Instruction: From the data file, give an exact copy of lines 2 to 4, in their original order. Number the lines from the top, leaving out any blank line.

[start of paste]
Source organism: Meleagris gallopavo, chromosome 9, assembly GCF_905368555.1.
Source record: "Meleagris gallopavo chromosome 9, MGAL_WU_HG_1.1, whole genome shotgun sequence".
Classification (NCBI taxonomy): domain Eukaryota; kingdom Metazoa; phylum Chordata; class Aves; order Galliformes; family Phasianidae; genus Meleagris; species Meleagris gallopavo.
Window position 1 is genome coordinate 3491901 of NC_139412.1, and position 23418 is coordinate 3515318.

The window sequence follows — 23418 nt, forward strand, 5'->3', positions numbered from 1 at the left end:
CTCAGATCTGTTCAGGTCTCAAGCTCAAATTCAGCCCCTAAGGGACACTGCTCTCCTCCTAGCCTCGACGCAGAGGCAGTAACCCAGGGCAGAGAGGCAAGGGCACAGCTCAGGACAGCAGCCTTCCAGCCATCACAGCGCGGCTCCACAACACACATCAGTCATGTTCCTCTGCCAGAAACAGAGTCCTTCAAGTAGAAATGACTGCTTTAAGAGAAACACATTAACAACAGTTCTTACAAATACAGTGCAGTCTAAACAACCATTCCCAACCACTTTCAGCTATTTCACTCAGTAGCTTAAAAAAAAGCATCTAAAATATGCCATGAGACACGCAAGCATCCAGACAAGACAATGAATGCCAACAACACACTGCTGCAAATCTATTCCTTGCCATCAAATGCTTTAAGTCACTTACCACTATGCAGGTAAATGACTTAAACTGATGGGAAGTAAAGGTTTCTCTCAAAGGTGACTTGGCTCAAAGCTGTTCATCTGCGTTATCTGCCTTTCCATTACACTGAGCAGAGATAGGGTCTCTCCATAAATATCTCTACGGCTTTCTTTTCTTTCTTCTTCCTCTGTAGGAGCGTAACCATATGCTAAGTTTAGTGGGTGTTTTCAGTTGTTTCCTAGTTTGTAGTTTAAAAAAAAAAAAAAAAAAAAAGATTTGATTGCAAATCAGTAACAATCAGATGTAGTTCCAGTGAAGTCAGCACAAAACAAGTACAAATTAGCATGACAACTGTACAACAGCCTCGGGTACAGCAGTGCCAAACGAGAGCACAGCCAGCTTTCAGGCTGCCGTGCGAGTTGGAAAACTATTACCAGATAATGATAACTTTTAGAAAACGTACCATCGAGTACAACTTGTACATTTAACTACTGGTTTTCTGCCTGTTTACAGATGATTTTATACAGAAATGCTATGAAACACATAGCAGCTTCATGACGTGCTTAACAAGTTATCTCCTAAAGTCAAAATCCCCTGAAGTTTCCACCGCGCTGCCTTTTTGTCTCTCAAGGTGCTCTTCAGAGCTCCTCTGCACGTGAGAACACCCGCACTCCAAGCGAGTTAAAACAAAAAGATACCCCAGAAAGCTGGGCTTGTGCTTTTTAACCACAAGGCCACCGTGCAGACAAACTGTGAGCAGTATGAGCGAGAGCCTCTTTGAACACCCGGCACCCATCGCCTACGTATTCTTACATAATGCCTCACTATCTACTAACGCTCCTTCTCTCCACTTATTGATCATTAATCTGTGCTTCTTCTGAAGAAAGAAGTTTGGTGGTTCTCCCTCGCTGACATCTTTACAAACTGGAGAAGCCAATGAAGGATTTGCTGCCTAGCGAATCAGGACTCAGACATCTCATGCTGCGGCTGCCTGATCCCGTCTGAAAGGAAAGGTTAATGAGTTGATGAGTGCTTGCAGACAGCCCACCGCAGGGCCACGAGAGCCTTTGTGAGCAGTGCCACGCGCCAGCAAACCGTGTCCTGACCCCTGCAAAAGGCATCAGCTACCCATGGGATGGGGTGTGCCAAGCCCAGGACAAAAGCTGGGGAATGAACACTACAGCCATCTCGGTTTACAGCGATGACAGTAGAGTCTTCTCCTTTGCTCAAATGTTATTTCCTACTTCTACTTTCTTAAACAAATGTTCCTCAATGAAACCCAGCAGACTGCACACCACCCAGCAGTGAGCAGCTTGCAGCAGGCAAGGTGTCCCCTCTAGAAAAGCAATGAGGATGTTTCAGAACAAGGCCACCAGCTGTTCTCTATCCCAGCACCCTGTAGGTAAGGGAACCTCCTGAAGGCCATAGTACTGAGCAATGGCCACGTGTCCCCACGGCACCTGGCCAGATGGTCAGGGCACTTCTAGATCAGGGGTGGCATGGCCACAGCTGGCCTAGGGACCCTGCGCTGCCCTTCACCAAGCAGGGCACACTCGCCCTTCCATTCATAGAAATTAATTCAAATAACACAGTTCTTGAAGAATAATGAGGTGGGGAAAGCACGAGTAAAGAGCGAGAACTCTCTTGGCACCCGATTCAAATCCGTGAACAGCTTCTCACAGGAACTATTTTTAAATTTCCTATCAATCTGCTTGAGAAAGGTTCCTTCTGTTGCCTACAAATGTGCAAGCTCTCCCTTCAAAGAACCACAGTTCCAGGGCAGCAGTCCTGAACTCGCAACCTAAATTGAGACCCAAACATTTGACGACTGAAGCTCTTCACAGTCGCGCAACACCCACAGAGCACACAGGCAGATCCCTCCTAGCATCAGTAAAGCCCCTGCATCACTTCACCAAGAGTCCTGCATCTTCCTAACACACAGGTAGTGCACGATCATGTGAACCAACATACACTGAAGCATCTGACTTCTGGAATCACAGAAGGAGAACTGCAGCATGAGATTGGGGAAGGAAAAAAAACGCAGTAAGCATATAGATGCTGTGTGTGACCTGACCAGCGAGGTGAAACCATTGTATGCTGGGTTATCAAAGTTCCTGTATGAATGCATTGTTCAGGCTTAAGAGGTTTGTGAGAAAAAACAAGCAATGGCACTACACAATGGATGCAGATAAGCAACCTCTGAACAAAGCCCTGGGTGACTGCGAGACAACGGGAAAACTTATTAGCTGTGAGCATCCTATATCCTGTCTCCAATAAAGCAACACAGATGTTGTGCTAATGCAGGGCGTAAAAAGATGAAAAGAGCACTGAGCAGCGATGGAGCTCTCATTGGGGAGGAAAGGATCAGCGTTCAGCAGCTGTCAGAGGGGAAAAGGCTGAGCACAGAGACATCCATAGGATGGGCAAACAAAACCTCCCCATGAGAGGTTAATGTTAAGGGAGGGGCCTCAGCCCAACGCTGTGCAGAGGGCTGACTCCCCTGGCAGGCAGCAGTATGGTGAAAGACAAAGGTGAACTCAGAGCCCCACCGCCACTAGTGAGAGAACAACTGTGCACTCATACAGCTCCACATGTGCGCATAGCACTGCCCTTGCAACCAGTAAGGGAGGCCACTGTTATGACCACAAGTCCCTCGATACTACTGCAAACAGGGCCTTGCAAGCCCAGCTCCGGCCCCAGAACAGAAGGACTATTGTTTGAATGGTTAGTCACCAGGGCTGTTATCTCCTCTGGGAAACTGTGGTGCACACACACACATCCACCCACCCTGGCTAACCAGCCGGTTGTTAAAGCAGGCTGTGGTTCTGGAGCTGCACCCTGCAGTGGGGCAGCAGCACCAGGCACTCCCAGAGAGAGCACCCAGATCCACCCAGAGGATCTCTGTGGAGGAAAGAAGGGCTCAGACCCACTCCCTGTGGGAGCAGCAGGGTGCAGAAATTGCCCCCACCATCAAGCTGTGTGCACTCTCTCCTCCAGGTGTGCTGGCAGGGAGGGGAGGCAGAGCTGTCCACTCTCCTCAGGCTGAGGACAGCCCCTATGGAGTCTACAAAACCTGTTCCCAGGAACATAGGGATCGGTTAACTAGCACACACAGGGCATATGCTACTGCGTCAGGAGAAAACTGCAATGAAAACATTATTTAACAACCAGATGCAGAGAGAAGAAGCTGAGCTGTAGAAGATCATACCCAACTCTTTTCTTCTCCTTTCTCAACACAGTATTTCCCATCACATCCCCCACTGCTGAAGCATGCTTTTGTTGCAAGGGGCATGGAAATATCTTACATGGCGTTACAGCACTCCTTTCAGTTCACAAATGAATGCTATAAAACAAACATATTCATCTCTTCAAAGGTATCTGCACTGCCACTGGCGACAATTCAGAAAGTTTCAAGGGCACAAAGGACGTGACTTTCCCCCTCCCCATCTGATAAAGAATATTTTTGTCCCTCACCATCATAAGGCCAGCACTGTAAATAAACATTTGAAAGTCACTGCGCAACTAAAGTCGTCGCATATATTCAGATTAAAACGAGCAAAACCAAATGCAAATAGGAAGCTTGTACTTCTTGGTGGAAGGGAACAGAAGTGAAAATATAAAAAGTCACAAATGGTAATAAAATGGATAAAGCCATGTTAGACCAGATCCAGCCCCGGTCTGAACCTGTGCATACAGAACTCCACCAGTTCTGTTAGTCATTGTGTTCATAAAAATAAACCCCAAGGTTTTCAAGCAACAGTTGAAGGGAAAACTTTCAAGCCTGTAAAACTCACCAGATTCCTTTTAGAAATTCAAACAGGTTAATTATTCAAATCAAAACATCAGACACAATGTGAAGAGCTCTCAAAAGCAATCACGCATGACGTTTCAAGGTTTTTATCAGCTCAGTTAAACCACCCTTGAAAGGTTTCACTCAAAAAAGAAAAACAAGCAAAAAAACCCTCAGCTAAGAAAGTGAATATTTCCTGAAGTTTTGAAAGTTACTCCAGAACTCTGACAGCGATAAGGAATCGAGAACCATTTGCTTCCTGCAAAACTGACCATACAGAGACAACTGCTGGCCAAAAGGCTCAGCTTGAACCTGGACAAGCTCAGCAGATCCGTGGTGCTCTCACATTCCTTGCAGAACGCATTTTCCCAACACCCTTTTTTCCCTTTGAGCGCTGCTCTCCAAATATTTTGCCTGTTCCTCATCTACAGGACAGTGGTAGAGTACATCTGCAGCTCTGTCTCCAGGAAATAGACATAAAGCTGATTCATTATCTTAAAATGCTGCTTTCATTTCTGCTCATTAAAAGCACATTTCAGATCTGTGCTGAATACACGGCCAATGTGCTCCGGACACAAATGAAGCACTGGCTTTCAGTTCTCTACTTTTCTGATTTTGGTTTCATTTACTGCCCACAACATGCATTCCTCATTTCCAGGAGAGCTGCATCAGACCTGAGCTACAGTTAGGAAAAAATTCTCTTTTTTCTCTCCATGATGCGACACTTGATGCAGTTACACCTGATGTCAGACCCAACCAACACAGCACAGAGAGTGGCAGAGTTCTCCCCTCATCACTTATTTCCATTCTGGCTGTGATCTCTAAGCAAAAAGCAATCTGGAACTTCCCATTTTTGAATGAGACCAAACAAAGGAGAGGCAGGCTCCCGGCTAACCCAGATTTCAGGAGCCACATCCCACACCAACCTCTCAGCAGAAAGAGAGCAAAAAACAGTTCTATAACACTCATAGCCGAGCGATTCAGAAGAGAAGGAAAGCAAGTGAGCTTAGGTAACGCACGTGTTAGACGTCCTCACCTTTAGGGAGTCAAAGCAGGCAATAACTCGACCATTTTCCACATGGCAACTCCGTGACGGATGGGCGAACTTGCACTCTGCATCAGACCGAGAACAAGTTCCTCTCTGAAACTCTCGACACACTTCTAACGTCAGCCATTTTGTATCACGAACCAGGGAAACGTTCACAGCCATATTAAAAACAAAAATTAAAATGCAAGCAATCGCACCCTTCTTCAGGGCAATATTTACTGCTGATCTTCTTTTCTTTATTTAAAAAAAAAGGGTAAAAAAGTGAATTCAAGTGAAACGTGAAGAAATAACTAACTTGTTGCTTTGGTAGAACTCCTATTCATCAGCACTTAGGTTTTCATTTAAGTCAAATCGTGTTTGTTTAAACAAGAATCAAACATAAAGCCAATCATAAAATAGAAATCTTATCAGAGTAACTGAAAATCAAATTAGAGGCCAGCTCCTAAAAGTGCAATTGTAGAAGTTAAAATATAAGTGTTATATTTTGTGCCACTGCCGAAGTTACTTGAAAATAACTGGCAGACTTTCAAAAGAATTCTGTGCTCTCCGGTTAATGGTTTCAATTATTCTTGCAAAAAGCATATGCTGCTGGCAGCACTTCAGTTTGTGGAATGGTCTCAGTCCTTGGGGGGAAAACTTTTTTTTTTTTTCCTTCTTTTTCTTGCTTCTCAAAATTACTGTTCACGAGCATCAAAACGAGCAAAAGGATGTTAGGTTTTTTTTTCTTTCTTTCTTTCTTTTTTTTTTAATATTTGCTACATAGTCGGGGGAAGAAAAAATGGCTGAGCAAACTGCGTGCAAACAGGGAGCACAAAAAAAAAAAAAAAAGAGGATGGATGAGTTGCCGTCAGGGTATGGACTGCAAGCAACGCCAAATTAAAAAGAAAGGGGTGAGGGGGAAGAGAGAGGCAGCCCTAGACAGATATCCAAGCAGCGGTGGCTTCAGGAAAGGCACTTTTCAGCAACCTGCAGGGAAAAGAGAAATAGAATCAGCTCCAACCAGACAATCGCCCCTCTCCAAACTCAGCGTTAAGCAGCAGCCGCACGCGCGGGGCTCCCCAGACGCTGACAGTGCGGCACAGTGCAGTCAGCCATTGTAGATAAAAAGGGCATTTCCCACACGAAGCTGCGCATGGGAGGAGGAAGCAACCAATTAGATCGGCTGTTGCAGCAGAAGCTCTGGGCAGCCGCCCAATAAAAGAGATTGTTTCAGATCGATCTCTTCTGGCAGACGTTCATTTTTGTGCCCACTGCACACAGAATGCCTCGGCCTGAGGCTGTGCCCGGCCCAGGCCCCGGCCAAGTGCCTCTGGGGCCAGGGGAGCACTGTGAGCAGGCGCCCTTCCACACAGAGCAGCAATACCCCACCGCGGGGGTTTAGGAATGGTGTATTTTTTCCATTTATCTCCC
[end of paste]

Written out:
Source record: "Meleagris gallopavo chromosome 9, MGAL_WU_HG_1.1, whole genome shotgun sequence".
Classification (NCBI taxonomy): domain Eukaryota; kingdom Metazoa; phylum Chordata; class Aves; order Galliformes; family Phasianidae; genus Meleagris; species Meleagris gallopavo.
Window position 1 is genome coordinate 3491901 of NC_139412.1, and position 23418 is coordinate 3515318.